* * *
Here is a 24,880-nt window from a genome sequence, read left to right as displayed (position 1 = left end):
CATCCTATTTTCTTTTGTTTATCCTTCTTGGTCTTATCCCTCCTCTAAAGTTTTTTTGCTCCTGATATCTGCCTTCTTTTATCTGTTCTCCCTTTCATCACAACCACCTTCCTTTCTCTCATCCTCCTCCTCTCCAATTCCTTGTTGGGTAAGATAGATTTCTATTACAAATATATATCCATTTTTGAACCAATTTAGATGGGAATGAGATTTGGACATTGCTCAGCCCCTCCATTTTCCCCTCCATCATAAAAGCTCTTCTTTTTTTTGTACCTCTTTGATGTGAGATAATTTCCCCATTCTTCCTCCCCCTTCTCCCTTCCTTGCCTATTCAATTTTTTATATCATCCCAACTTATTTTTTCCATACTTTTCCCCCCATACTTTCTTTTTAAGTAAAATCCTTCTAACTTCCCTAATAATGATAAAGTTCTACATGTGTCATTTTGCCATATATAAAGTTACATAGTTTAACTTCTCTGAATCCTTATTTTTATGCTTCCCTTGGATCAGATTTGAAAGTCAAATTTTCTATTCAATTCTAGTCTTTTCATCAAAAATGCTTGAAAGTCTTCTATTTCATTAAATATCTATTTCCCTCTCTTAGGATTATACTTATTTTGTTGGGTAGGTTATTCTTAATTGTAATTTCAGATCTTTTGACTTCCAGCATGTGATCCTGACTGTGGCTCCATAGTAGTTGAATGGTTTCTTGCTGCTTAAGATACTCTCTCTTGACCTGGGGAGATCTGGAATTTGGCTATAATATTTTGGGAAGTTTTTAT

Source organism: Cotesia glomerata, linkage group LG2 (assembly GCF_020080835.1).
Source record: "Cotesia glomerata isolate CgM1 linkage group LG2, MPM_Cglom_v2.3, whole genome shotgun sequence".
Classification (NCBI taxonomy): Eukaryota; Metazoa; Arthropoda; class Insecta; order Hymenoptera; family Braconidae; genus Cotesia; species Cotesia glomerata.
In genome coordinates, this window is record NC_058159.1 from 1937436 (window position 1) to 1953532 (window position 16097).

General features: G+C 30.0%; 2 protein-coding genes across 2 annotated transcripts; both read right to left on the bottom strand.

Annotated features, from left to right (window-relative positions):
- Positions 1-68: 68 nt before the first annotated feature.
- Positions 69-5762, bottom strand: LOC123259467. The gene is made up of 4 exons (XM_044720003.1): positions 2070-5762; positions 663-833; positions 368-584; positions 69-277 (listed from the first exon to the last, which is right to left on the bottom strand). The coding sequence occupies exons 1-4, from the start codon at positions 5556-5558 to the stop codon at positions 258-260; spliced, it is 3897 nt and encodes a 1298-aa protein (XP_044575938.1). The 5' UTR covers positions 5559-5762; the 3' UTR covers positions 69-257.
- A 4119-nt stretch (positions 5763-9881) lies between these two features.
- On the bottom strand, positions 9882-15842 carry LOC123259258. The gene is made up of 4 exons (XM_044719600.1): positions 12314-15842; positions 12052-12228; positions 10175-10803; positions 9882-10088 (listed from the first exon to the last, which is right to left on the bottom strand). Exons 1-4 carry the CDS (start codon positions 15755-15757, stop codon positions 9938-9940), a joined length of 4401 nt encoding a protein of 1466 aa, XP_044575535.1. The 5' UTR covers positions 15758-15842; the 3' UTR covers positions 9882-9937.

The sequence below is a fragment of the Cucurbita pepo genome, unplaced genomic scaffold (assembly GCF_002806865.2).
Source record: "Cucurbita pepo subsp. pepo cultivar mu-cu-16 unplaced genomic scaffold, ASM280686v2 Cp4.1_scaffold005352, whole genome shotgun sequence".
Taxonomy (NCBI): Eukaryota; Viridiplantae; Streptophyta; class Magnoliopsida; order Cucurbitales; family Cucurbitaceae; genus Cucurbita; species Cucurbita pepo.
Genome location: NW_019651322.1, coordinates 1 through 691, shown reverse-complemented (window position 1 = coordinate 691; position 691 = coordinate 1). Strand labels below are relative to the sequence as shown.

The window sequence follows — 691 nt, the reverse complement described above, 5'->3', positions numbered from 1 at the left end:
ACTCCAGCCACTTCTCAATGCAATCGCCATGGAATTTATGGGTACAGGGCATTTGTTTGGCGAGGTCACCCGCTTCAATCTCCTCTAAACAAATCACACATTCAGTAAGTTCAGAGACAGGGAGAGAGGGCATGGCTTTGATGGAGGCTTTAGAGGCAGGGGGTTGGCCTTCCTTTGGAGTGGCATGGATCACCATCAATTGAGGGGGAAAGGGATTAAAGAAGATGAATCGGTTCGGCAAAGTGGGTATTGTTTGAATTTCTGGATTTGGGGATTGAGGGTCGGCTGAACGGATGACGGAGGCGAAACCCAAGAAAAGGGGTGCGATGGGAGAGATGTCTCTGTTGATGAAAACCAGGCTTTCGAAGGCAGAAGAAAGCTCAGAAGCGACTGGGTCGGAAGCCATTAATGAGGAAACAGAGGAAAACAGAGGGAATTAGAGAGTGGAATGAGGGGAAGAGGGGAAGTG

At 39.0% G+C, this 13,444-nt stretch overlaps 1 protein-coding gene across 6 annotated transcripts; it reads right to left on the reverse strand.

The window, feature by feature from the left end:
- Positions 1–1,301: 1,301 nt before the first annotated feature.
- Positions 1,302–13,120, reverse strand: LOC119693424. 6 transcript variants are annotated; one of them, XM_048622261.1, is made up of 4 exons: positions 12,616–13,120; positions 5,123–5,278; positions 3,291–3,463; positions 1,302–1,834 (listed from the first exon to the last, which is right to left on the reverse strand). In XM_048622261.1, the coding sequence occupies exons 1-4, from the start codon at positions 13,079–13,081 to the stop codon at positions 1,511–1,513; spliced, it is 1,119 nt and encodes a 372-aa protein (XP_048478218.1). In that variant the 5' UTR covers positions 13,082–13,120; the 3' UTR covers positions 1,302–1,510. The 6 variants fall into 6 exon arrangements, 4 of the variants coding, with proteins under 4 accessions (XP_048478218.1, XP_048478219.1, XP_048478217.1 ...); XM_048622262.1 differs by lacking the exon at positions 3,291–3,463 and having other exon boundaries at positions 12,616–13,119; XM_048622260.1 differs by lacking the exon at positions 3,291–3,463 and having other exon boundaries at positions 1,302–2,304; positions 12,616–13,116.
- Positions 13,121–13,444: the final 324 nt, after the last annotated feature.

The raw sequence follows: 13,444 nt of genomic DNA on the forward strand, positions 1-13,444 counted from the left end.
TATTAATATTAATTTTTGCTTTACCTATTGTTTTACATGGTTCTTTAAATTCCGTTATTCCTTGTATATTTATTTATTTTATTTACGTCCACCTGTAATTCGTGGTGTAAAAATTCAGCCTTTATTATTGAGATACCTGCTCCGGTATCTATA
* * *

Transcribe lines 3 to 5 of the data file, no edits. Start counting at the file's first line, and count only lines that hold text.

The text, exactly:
Source organism: Cotesia glomerata, linkage group LG2 (assembly GCF_020080835.1).
Source record: "Cotesia glomerata isolate CgM1 linkage group LG2, MPM_Cglom_v2.3, whole genome shotgun sequence".
Classification (NCBI taxonomy): Eukaryota; Metazoa; Arthropoda; class Insecta; order Hymenoptera; family Braconidae; genus Cotesia; species Cotesia glomerata.